As of the census of 2000, there were 7,847 people, 2,893 households, and 1,931 families residing in the county. The population density was 39 people per square mile (15/km²). There were 3,011 housing units at an average density of 16 per square mile (6/km²). The racial makeup of the county was 76.61% White, 20.63% African American, 0.57% Native American, 0.36% Asian, 0.04% Pacific Islander, 0.59% from other races, and 1.20% from two or more races. 1.74% of the population were Hispanic or Latino of any race.

There were 2,593 households out of which 37.60% had children under the age of 18 living with them, 55.00% were married couples living together, 13.70% had a female householder with no husband present, and 25.50% were non-families. 21.80% of all households were made up of individuals and 9.40% had someone living alone who was 65 years of age or older. The average household size was 2.69 and the average family size was 3.12.

In the county, the population was spread out with 27.40% under the age of 18, 11.00% from 18 to 24, 30.50% from 25 to 44, 20.50% from 45 to 64, and 10.60% who were 65 years of age or older. The median age was 33 years. For every 100 females there were 102.70 males. For every 100 females age 18 and over, there were 101.80 males.

The median income for a household in the county was $50,171, and the median income for a family was $54,512. Males had a median income of $46,023 versus $39,021 for females. The per capita income for the county was $43,690. About 5.30% of families and 8.50% of the population were below the poverty line, including 12.90% of those under age 18 and 14.20% of those age 65 or over.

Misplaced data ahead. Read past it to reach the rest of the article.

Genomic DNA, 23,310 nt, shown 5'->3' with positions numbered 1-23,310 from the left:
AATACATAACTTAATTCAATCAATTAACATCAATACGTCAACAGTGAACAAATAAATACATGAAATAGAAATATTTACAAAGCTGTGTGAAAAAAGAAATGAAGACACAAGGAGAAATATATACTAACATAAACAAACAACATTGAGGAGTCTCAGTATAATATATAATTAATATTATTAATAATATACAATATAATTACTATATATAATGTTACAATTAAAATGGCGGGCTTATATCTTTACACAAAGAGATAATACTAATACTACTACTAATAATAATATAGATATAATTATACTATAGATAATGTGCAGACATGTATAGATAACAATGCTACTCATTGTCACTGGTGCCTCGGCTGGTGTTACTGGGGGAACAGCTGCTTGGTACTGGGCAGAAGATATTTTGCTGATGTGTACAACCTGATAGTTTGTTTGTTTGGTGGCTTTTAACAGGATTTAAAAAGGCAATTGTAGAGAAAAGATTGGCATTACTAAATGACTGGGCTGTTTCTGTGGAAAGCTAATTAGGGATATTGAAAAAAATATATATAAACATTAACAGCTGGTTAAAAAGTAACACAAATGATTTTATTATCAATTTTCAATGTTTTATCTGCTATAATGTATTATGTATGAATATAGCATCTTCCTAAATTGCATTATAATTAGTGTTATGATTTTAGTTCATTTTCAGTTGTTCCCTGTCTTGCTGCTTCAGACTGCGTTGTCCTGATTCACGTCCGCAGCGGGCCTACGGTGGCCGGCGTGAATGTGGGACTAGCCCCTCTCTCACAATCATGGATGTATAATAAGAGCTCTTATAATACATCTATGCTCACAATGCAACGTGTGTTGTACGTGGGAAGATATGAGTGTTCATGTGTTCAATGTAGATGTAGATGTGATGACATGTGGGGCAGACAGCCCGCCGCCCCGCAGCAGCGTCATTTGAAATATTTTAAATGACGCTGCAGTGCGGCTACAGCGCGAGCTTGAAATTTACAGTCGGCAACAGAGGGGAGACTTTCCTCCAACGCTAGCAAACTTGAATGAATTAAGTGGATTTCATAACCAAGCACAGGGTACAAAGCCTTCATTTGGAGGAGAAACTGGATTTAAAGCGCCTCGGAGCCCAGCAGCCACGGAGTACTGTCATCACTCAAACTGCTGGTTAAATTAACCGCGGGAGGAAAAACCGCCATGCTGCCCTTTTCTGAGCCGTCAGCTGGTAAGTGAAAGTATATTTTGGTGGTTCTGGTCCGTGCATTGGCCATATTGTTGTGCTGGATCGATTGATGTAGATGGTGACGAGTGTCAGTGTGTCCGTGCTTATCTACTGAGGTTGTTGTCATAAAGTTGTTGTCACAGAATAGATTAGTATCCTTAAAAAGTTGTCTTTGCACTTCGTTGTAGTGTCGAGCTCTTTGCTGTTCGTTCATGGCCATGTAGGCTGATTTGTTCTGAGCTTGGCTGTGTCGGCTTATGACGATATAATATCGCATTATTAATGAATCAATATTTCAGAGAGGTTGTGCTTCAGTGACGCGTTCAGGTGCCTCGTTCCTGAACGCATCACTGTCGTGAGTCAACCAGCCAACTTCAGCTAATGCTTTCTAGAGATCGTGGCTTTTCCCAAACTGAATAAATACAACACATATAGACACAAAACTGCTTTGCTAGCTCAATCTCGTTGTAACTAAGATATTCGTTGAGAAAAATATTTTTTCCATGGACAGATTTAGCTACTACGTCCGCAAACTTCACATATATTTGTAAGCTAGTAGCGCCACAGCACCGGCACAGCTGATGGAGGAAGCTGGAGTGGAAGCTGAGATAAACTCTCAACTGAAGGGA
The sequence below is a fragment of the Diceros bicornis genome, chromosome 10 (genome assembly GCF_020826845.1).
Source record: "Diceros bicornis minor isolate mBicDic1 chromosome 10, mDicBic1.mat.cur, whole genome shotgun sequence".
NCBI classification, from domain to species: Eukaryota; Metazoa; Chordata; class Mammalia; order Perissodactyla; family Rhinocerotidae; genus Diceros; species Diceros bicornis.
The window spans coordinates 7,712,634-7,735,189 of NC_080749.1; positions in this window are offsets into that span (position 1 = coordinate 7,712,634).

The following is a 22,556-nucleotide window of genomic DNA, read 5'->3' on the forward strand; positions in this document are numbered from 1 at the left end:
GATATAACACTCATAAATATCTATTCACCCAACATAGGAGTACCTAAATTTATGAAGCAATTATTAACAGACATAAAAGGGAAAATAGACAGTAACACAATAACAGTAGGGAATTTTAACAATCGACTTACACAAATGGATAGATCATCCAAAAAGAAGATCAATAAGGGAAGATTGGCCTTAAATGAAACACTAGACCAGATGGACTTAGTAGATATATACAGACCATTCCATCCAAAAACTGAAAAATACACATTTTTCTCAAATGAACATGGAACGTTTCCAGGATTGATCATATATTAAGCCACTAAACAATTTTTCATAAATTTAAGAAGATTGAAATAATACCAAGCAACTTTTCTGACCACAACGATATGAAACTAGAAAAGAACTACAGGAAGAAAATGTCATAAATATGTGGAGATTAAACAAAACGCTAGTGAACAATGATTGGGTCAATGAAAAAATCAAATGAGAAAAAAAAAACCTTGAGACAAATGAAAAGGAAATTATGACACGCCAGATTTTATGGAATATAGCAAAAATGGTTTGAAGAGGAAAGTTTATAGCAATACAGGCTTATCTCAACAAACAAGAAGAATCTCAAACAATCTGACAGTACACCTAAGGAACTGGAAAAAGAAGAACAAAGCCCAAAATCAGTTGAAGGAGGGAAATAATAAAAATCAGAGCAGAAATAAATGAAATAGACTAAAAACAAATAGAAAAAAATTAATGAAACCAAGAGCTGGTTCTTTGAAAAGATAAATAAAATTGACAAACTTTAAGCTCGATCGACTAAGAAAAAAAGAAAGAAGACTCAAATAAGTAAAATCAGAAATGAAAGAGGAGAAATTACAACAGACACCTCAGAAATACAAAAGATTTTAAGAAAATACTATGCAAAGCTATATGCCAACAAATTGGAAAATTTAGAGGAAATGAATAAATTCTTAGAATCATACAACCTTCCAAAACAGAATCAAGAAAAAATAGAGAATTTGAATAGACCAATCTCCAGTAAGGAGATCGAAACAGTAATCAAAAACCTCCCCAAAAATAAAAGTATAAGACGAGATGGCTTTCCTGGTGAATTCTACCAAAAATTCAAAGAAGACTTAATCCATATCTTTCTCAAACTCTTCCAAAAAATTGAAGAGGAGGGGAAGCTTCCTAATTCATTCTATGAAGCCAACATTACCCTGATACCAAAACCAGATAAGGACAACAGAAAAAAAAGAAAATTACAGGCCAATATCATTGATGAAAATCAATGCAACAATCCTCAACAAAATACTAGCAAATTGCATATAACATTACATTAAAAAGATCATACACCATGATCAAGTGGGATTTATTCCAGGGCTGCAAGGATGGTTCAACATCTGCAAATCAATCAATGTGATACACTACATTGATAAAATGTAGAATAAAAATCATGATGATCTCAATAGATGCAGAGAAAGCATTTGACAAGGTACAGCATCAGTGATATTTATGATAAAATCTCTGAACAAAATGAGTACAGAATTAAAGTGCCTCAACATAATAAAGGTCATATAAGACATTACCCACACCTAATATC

2010 census

As of the 2010 United States Census, there were 10,078 people, 3,608 households, and 2,626 families residing in the county. The population density was 54.4 inhabitants per square mile (21.0/km2). There were 4,249 housing units at an average density of 22.9 per square mile (8.8/km2). The racial makeup of the county was 70.6% white, 23.7% black or African American, 1.0% Asian, 0.5% American Indian, 1.7% from other races, and 2.3% from two or more races. Those of Hispanic or Latino origin made up 4.6% of the population. In terms of ancestry, 14.0% were Irish, 11.5% were American, 11.0% were German, and 10.1% were English.

Of the 3,608 households, 40.7% had children under the age of 18 living with them, 52.0% were married couples living together, 15.6% had a female householder with no husband present, 27.2% were non-families, and 22.3% of all households were made up of individuals. The average household size was 2.72 and the average family size was 3.18. The median age was 33.4 years.

The median income for a household in the county was $37,522 and the median income for a family was $43,162. Males had a median income of $32,782 versus $21,712 for females. The per capita income for the county was $16,894. About 18.0% of families and 20.4% of the population were below the poverty line, including 28.8% of those under age 18 and 10.6% of those age 65 or over.

Historic sites

Historic sites include Governor Eurith D. Rivers' home, which was moved from its original spot on Banks Lake to West Main Street in Lakeland in the early 1980s; Union Baptist Church, located near Georgia Highway 135; and Fender Cemetery, located east of Lakeland at the junction of U.S. 221 and Georgia Highway 37 on land that once belonged to David Fender. The site of the cemetery, in which many of the area's first settlers are buried, was chosen so that mourners would not have to ferry their dead across the river for burial. Also, the "Murals of Milltown," which depict community life in the 1920s, grace the exteriors of buildings in downtown Lakeland.

Communities

City

Unincorporated communities

  • Carter
  • Crisp
  • Darsey
  • Good Hope
  • Green Valley
  • Greenwood
  • Knights
  • Oak Grove
  • Reedy Creek
  • Sirmans
  • Stockton
  • Stone Hill
  • Teeterville
  • Thigpen

Lanier County, Georgia Facts for Kids. Kiddle Encyclopedia.